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The International Writers Magazine: Our Spanish Correspondent

Time's Up in Spain
James Skinner
The inevitable has happened. Apart from a few odd municipalities and three autonomous regions there was an overwhelming Conservative Party (PP) victory in Spain’s recent elections.


For the first time in the seven years of Socialist government power, Prime Minister Jose Luis Rodriguez Zapatero admitted that his party had taken a beating despite all the wonderful social benefits that he had been introducing over his period in office. However, the Basque Separatist Party Bildu, that was allegedly declared illegal by the Spanish Supreme Court, later overruled by the Constitutional Court because of its link to ETA, obtained surprise victories in over fifty municipalities. This has put the cat amongst the pigeons as not only will they now receive national funding that some pundits say will go straight into the coffers of the terrorist movement but has opened the speculation gates that the government had been secretly negotiating a peace deal for months that ZP hoped would put a real feather in his cap for the forthcoming General elections in 2012. The whole scenario has now changed!

Yet a phenomenon occurred just before the citizens went to the polls.
Enter the 15M movement as it is known in Spain!

A week before the elections, on the 15th of May, and thanks to the vast personal networks on the Internet hundreds of thousands of young and not so young Spaniards decided to start a collective 24-hour ‘sit-in’ in protest against all the ills of the country and beyond. Most main city squares throughout Spain, including Madrid and Barcelona were inundated with protesters asking for a complete change to the ‘system’ including new voting methods, control on banks and a real approach to the labour problems. The media as well as the political parties were boycotted and excluded from the areas and although most of the far left wing lot tried to capitalise on the event it soon became obvious that this was another cry of today’s humanity that carried the banner of, ‘enough is enough’. The news spread across the world comparing it to the uprisings in the Arab world, especially Egypt. Others recalled the 68’s student rioting in France. Most Spaniards were sympathetic to the cause. ‘At last the citizens are speaking out!’ said one journalist. Even the government kept the riot squads away despite the Election Committee declaring the whole affair as illegal.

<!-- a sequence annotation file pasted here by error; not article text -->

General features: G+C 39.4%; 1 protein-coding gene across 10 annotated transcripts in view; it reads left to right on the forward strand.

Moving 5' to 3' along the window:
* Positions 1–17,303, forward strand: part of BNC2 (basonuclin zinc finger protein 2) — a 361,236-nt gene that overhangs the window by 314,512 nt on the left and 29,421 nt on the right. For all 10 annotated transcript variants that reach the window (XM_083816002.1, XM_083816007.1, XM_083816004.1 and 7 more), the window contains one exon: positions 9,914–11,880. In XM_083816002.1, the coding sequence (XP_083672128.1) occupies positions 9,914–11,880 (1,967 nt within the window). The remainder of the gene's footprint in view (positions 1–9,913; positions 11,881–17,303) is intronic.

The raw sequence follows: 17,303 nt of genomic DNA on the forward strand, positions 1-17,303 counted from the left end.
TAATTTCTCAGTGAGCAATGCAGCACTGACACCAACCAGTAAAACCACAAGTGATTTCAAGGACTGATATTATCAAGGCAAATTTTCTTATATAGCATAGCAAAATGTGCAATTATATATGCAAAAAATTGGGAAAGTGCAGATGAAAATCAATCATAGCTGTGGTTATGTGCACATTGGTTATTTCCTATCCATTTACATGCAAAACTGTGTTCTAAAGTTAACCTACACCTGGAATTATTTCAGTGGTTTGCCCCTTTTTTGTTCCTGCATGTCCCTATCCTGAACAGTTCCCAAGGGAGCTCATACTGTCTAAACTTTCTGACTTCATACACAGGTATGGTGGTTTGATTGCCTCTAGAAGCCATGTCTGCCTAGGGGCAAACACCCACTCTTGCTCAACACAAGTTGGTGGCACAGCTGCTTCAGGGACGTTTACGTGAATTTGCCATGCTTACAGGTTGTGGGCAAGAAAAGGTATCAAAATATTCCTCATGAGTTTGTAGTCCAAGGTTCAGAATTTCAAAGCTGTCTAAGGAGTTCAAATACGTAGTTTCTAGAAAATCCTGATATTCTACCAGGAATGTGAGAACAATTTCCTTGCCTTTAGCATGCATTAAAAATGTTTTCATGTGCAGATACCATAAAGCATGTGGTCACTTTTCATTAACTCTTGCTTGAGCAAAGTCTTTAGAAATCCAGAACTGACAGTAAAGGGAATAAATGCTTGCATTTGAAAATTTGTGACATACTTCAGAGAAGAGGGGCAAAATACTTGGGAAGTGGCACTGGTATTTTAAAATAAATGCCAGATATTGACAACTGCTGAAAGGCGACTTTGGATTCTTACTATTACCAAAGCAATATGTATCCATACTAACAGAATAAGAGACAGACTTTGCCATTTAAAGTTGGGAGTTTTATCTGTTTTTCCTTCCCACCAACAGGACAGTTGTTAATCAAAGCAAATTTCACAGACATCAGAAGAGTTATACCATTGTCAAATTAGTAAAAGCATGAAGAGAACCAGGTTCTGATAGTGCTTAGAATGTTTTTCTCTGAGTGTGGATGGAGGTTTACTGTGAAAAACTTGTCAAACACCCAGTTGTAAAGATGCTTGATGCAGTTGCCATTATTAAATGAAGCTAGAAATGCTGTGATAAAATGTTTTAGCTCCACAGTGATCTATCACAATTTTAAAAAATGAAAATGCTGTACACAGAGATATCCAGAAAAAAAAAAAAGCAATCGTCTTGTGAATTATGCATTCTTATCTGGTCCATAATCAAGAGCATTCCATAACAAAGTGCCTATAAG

But to really understand what this amounted to once again we must back track in history.
Spaniards are used to all kinds of public protests ever since democracy took over thirty years ago. Anything from animal rights to domestic violence, anti-Americanism, to felling of city trees can cause numerous street demonstrations that generally outnumber the days in the yearly calendar. Trade unions, university students, umpteen number of associations of all colours in the rainbow take to the streets in the name of whatever tickles their fancy and generally create havoc ending up in traffic jams and property vandalism. Added to this Spanish pastime are the weekend ‘booze-ups’ known as ‘Botellon’. Years ago, because of the rise in disco prices, teenagers began to congregate in city and town parks loaded with vodka and coke to hold their own outdoor party. These events grew like Topsy throughout the country whilst the authorities gave it a blind eye. Although the 15M started off as a proper protest it has now turned into yet another type of ‘Botellon’ but this time without the booze. In other words, Spain is and has been used to public areas being taken over, regardless of the reasons. They are protected by the Spanish Constitution as an acquired ‘citizen’s right’. Nevertheless, once the elections were over, the riot squad in Barcelona started busting up the congregation whereas the Madrid authorities held back the truncheons. Why they are still there is anybody’s guess as the main body of genuine moaners has petered out and the new bunch that’s taken over are deemed ‘layabouts’ by local shopkeepers who are losing money hand over fist because of loss in daily trade.

So what’s next?